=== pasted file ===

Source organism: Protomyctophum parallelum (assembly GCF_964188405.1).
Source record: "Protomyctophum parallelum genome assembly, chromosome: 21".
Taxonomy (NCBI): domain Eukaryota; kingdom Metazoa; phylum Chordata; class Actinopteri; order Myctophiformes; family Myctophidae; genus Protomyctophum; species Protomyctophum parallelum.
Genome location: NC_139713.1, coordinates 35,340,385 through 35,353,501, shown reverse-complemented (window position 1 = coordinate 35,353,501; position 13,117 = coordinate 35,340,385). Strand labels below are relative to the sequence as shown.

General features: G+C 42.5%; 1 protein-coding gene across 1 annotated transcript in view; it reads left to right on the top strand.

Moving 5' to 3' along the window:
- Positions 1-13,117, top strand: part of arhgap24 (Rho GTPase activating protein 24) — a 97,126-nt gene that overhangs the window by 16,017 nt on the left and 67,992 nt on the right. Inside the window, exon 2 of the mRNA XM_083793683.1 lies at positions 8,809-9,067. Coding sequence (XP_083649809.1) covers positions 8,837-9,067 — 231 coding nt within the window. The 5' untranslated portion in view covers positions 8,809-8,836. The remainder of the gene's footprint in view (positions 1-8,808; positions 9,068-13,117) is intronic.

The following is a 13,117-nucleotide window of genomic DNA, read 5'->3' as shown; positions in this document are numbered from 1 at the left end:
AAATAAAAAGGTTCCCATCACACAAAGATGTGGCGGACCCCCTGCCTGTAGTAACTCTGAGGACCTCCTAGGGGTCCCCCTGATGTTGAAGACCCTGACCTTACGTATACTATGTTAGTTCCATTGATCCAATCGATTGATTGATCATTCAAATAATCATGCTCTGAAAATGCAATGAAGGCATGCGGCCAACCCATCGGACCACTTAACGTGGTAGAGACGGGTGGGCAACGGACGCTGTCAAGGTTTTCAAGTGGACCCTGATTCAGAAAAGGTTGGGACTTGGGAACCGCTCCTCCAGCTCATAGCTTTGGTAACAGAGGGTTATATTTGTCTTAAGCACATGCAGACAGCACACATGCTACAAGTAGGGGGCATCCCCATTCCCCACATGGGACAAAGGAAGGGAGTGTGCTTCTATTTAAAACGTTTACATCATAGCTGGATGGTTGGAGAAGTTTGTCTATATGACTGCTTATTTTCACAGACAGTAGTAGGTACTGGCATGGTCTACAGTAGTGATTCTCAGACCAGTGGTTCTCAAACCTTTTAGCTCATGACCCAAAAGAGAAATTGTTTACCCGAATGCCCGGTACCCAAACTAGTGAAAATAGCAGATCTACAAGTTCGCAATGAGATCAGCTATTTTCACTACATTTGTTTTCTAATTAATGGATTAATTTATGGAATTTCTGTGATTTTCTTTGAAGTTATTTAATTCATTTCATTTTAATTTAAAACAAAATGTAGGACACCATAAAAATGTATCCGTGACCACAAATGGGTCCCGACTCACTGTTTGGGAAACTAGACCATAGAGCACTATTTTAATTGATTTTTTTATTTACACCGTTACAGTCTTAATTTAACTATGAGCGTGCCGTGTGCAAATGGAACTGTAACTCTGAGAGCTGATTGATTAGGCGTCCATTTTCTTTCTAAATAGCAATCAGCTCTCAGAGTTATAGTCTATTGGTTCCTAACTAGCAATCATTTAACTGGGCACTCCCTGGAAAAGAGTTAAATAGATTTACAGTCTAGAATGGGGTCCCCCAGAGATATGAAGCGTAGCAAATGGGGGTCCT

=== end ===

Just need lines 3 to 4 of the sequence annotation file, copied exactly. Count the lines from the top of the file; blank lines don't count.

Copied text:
Taxonomy (NCBI): domain Eukaryota; kingdom Metazoa; phylum Chordata; class Actinopteri; order Myctophiformes; family Myctophidae; genus Protomyctophum; species Protomyctophum parallelum.
Genome location: NC_139713.1, coordinates 35,340,385 through 35,353,501, shown reverse-complemented (window position 1 = coordinate 35,353,501; position 13,117 = coordinate 35,340,385). Strand labels below are relative to the sequence as shown.